Genre. That word. That’s what ruined my life. Five letters, two syllables, and two years too early. What the hell am I talking about? School. In particular, comprehensive school, in what was then called second year, and specifically an English language class therein. Fucking hated the place – school in general, that is – and was ‘sick’ or wagged it as much as I possibly could. But when I did go, the one class I enjoyed was English. Was useless at everything else. Stank in chemistry, had no momentum in physics, couldn’t kick a ball to save my life, and so was laughed out of P.E. The latter worked out fine as I got a doctor’s note that excused me from it for the rest of my educational days. I spent those two double periods a week doing the kind of P.E. that I liked – being outside, exploring, climbing trees, and best of all, being free. But English – English I loved. And I was damned good at it. But one day this happened: I was called to the front of the class. Berated in front of my classmates and friends for cheating in an essay I’d done as homework. I was a bit stunned – I hadn’t cheated – and yet here I was being unequivocally and loudly told that I had. The reason? That I had used the word ‘genre’. This, I was told, was a word that I wouldn’t be taught for two more years. Bear that staggering statement in mind. This was a word I couldn’t possibly know and whose usage, therefore, proved I must have copied something written elsewhere. That my essay was not my own. Now here’s the thing – at home at that time I had one of the largest collections of DC and Marvel comics in England – complete runs of stuff that would turn you green – and I read them cover to cover, including the letters pages. It was on one of these erudite pages that I’d come across the word ‘genre’ and, though I didn’t immediately know what it meant, I worked out its meaning from the context. In other words, I taught it myself. Taught myself a word that I wasn’t supposed to know for two more years. And I made the mistake of using it in a school essay. And so there I was, being called a cheat for learning things. Worse, as it seemed to me, disturbing the status quo. How dare I know something before I should. That, folks, is what ruined my life. Or rather didn’t. Because it instilled in me a distrust in authority that has stayed with me and served me quite well all my life – an awareness that those you are supposed to trust do not necessarily know more than you, and are certainly no better. An ability, if you like, to see through the veil. So, I do actually feel like a bit of a cheat, now. The word ‘genre’ didn’t ruin my life, it enhanced it. It made me me. To that English teacher whose name I have long since forgotten, dead or not, you can fuck right off. Thanks everyone, for listening.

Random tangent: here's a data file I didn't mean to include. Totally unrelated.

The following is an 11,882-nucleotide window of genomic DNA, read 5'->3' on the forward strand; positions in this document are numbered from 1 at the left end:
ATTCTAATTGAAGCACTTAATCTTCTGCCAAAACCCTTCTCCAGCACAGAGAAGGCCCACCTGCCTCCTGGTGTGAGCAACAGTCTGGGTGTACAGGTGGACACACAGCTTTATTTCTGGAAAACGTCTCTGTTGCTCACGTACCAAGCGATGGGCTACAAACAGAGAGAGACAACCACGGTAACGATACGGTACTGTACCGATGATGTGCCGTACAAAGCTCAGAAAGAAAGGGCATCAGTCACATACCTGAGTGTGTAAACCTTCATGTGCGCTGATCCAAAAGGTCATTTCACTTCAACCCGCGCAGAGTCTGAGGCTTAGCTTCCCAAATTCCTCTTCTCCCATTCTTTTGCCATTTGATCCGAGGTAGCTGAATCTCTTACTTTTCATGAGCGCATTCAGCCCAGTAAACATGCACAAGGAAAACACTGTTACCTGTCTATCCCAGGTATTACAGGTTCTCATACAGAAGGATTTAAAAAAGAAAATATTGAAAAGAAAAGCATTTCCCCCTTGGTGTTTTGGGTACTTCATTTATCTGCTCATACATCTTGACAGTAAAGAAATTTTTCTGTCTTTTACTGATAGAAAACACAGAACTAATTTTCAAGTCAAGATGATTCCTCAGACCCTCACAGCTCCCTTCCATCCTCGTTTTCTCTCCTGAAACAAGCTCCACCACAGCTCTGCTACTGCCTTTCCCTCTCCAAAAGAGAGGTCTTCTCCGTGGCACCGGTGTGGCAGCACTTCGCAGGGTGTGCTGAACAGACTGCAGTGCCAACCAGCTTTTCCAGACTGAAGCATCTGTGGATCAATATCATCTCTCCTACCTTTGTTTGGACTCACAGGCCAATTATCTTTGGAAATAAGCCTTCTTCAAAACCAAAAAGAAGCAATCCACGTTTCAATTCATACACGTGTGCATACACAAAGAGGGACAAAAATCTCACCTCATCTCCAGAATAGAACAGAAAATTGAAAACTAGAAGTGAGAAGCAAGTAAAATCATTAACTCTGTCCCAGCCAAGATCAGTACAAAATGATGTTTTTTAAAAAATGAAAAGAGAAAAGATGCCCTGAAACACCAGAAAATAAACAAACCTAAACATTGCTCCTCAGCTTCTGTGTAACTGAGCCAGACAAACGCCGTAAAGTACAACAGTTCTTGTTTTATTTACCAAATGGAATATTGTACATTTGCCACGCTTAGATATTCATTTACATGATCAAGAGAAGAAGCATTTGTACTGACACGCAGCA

Mike Wild cut his teeth on Masters Of The Universe, Starblazer, K9 and Doctor Who. That was way back when. These days, he writes novels, including ABC Warriors, Caballistics Inc, and the Kali Hooper adventures of Twilight Of Kerberos. His new ‘steampulp’ western, Seven Cities of Old, is to be followed by the sword & sorcery thriller Dungeon Masters, also from Snowbooks. When not writing about dungeons, he likes to play in them. Oo’er, Missus.
‘Seven Cities of Old’ is out now, and you can order it HERE!